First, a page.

It seems like only yesterday I was speaking of spy spoofs. They have a tough mission set to them and going for guffaws must necessarily take away from the gravity of the espionage. You can’t worry about someone who gets kicked in the balls, it’s just too cartoonish. But a novel can take on nuances and levels of subtlety that an original film is unlikely to strive for. Our Man in Havana (1959), based upon the Graham Greene novel, translates these qualities into a truly excellent film.
Jim Wormhold (Alec Guinness) is a vacuum salesman in Havana, Cuba before the revolution. He has money troubles, mostly due to his daughter Milly (Jo Morrow) on whom Wormhold dotes. There’s also the terrible Capt. Sigura (Ernie Kovacs), known as the Red Vulture, is very interested in Milly as well as the goings on of Mr. Wormhold. One day, a British Intelligence officer, Hawthorne (Noel Coward), talks him into being an agent (with promises of $150 per month). When he finds recruiting sub-agents to be quite tricky, his friend and cheese scientist Dr. Hasselbacher (Burl Ives) suggests he just invent the information. He does. However, his lies start to add up and cause him considerable discomfort. British Intelligence sends him a secretary, Beatrice Severn (Maureen O’Hara), to help him in his work.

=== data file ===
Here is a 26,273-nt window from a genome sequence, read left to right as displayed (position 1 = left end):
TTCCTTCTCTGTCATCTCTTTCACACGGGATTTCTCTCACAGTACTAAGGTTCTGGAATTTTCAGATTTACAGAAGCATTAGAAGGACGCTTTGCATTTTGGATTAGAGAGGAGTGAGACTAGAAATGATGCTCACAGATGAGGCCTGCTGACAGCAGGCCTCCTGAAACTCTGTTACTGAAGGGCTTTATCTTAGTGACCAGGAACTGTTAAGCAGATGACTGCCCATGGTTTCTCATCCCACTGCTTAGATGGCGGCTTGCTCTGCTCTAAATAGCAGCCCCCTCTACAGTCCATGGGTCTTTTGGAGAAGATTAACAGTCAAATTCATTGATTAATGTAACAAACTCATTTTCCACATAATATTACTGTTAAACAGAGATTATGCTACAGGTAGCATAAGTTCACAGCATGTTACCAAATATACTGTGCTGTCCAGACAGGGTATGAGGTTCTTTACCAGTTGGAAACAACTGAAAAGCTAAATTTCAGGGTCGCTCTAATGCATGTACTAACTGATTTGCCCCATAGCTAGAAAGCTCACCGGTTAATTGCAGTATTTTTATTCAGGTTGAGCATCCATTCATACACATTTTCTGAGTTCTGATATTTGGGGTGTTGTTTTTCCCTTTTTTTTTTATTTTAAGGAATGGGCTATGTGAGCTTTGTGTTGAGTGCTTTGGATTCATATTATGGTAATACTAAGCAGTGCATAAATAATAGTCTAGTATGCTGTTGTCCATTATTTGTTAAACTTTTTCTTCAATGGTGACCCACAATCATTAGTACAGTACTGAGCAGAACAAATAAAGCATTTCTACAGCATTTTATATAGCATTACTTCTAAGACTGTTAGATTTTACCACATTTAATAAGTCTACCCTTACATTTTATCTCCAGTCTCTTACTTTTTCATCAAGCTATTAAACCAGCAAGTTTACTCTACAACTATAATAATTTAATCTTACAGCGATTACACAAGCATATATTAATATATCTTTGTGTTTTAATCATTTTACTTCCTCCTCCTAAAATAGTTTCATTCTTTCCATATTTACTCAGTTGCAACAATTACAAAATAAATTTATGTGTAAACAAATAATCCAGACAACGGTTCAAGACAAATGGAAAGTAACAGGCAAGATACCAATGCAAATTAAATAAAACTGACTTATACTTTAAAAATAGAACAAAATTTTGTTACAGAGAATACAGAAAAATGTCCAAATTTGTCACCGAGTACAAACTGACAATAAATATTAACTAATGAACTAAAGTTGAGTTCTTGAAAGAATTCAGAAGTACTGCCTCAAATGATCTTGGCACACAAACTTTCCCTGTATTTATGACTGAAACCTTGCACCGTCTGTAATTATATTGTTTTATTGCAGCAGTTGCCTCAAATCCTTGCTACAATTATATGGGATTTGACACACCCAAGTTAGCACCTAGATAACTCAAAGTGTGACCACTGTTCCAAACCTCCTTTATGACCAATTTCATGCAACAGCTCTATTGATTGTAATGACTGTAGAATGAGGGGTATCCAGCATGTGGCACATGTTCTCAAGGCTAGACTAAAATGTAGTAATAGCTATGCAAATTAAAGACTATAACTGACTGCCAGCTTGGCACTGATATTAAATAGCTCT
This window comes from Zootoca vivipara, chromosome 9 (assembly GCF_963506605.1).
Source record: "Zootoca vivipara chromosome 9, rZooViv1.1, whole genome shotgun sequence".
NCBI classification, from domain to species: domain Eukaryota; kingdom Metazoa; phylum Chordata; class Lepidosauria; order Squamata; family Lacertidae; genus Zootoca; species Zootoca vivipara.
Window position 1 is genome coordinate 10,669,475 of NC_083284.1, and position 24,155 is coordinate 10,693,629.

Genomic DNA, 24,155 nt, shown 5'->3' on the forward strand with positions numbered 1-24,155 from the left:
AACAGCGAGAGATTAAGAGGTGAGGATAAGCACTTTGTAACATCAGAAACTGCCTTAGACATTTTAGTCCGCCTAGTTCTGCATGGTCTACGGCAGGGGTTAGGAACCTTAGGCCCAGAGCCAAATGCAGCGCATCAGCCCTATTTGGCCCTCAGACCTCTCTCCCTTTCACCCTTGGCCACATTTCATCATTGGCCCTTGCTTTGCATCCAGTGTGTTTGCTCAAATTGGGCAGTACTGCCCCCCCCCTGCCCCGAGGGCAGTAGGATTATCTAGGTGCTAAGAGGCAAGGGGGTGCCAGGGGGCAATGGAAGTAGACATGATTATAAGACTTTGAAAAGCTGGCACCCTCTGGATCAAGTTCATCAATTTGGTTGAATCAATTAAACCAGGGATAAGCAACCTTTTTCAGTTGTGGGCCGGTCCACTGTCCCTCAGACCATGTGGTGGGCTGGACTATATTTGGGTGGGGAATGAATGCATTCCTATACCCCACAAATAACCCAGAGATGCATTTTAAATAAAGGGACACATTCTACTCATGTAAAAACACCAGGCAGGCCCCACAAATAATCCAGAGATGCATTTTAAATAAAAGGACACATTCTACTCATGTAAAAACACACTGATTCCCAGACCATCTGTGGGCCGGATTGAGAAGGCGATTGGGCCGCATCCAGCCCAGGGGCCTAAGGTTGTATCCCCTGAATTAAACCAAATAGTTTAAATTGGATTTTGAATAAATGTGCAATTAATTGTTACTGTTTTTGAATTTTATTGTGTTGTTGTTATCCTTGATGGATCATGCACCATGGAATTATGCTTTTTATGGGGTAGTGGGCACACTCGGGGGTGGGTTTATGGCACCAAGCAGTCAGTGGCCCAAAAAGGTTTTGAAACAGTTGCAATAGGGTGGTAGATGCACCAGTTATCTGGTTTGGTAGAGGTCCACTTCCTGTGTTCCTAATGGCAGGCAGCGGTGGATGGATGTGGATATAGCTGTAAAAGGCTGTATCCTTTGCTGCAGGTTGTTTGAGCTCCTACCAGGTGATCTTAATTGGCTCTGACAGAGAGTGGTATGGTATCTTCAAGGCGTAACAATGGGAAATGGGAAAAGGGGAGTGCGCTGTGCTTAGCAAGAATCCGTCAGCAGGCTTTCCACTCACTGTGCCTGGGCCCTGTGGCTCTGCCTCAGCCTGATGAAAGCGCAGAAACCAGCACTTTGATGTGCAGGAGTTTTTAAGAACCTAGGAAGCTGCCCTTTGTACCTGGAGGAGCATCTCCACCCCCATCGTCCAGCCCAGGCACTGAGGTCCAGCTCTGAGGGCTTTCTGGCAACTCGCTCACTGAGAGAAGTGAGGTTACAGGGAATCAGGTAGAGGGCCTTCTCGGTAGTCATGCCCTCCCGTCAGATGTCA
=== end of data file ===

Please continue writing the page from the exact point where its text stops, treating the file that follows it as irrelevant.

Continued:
The logic of the movie is pretty hilarious. Though his information has become preposterous, people believe it to be true because other people believe it. The “enemy” believes it because British Intelligence could not be expected to be duped and British Intelligence believes it because the enemy is intent on killing him. Both Ives and Coward run by this point, but I find it the second funniest part in the movie. I’ll leave the funniest part to your entertainment. Greene, who wrote the screenplay, has filled this movie (perhaps from the book) with some excellent comedy.
The plot and tone is widely borrowed from by The Tailor of Panama (2001) (and, presumably, Le Carre novel). Having seen The Tailor of Panama first, it sort of spoiled the experience to an extent. If Our Man in Havana wasn’t its superior in every respect, I might have been deceived into thinking less of it. The curious tone works a bit better in an older film with older acting styles. They get a bit more room for elaborate satire than a modern film. Carol Reed’s camera action is quite dynamic and creates the skewed sensation. Again, in a modern movie I might have found something like that too intrusive. But perhaps not, it isn’t like it was filmed on a roller coaster like Snake Eyes (1998) or The Brave One (2007). Actually, I liked both of those movies, so maybe I’m talking nonsense.
How are the serious bits? Well, no one gets kicked in the goulash. In fact, I’m quite concerned for our hero. He gets in over his head—a strange idiom when you really think about it—and that much is dealt with in a sincere fashion. Cynical, but sincere. Really, it’s only British Intelligence that’s an unmitigated joke. Everyone else is just a little thick.
There are some weaknesses. They mostly relate to the oldness of the style. It does half-way call out for a remake, but I’m not sure a new movie could balance the tones as well as the original. There’s also the serious probability that someone will quirk the hell out of it.
This is a great movie that’s well worth seeing. At $15, I’ll leave it to your economic sense on purchasing.